A survey of medium-secure units for mentally disordered patients reveals wide variations in staff-to-patient ratios. James Rooney considers the implications
The current inquiry into the service and the level of security provided in the personality disorder unit at Ashworth Hospital highlights yet again the problems that appear to exist within the maximum-secure special hospitals. Much will be written about the Ashworth inquiry in the next few months. But the special hospitals do not exist in isolation, and many of the patients admitted to and discharged from these hospitals also use the medium-secure unit (MSU) network. The maximum-secure hospitals and medium-secure services together constitute what are traditionally known as the forensic services, providing care to mentally disordered patients who require treatment in conditions of greater security than can be provided in open mental health units.
Although the medium-secure network forms an important part of an integrated, comprehensive mental health service, remarkably little has been written recently about its organisation, composition and effectiveness and the problems it faces.
Special hospitals have been around since the 1850s. MSUs date from the Butler report of 1975.1 There are approximately 25 medium-secure inpatient and community services that serve multi-district areas within England and Wales. But 21 years on, some of the key recommendations in the Butler report have still not been carried through. Despite the recommendations that, for instance, a secure hospital unit would be built in each regional health authority, and that this provision would be financed by a direct allocation of central government funds, numbers of secure beds are still not adequate.
The London purchasing authorities remain highly dependent on medium-secure services in the independent sector, and have seen expenditure on secure services in London more than double in the three years since 1993.2 The inadequate implementation of this key recommendation is also shown by the fact that North Wales has only recently received the finance to build a specialist MSU with a completion date of October 1998.
A second key recommendation of the Butler report was that,'the running costs as well as the capital costs for the regional secure hospital units should be met from central funds'.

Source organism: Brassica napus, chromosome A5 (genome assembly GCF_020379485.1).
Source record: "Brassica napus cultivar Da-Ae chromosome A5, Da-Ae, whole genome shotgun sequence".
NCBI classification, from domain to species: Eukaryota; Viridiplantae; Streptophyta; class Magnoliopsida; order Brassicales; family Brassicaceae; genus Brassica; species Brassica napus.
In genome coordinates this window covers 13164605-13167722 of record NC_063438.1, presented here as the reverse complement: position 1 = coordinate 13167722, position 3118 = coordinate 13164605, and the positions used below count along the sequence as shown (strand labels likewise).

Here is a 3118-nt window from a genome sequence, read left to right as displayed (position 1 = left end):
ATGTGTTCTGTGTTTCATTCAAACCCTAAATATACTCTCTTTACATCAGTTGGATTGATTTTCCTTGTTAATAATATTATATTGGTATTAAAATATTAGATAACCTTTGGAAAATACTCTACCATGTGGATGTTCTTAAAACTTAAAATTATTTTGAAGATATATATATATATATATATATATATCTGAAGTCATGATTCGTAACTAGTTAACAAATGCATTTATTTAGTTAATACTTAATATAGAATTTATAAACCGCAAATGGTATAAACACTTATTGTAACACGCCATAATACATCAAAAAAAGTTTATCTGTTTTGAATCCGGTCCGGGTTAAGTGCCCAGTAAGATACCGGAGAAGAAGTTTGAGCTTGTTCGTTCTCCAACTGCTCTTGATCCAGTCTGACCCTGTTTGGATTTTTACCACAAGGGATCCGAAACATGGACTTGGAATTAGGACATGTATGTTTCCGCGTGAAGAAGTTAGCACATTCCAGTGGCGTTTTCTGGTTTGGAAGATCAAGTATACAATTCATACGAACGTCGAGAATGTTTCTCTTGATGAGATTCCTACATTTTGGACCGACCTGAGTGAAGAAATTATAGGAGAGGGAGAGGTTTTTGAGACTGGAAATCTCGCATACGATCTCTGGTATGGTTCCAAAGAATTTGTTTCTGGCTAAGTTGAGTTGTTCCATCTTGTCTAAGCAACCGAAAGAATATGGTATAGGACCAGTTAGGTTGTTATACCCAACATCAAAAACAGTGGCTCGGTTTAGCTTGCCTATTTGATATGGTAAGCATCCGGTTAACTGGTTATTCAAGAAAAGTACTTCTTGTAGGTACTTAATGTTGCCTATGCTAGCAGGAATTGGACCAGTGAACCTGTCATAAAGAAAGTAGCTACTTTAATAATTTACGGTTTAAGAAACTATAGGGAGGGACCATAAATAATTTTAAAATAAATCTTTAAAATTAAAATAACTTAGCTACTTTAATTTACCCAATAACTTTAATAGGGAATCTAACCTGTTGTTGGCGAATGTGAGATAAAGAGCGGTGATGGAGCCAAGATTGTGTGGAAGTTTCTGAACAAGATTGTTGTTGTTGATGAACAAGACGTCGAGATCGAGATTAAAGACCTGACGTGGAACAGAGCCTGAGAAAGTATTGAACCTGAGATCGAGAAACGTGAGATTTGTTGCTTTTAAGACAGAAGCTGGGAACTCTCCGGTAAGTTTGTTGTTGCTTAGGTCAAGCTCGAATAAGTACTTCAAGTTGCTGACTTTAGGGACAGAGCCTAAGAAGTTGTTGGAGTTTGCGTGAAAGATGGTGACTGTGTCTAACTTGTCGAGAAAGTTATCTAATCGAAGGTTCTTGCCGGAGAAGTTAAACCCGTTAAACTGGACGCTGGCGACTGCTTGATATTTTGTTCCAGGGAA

Although this recommendation was not fully implemented, most of our colleagues who work in generic mental health services have a perception that all medium-secure services have developed uniformly. In some respects they have.
Most medium-secure services will provide pre-admission assessments, inpatient services, and either phased or total aftercare and all or some of the following: diversion schemes, sex offender/violent offender treatment, training and advice/consultancy.
But there are major variations between services in relation to philosophy and staffing. These variations may be the result of the service meeting local need, but more likely reflect the beliefs of the key stakeholders driving the development of the medium-secure service in each area.
A survey carried out by the North Wales service across 18 medium-secure services highlights this diversity. The units surveyed ranged in size from 13 to 77 beds, and covered catchment areas of between 700,000 and 5.2 million people. The ratio of nurses per bed ranged from 1.6 to 2.7, with the qualified nurse staffing level ranging from 52 to 90 per cent. The impact of this variation needs to be seen in the context of the provision of treatment and security.
All the secure units surveyed highlighted the intensity of the care delivered within a maximum two-year time frame. In addition, it is recognised that the security provided by the secure unit has more to do with the number of staff and their skill in forming therapeutic relationships and carrying out effective treatment and observation than with the physical security of the units.
While acknowledging that all disciplines working within the service contribute to both treatment and security, nurses not only form the largest group of staff, but are also the only group who work across a 24-hour period, seven days a week. Therefore it can be assumed that they would have a greater impact on the day-to-day therapy and security provided within the service. With such a wide variation evident in nurse staffing, it would be interesting to compare the effect of this variation in numbers and grades not only on the value for money provided, but potentially on the effectiveness of the treatment implemented and the security provided. Similar variations were also evident in other disciplines.
The table highlights the numbers of beds per discipline. As can be seen, the number of beds per consultant psychiatrist ranged from 6.5 to 30, which implies a major difference in the level of workload undertaken. All the services surveyed had junior medical staff who are not included in these figures, but the numbers were remarkably consistent across services. In relation to the psychology department, most services were funded on either 'A' or 'B' grades, but some services also employed psychological assistants. Psychological assistants are not included within the figures provided, which show that the number of beds per qualified psychology staff range from 4.3 to 30. For the purposes of the survey, we also combined the numbers of social workers and probation officers working in each service. These ranged from one to eight in total, depending on the size of the unit surveyed. The numbers of beds per social worker/probation officer ranged from 5.4 to 30. As can be seen, the range from minimum to maximum is comparable across these three disciplines.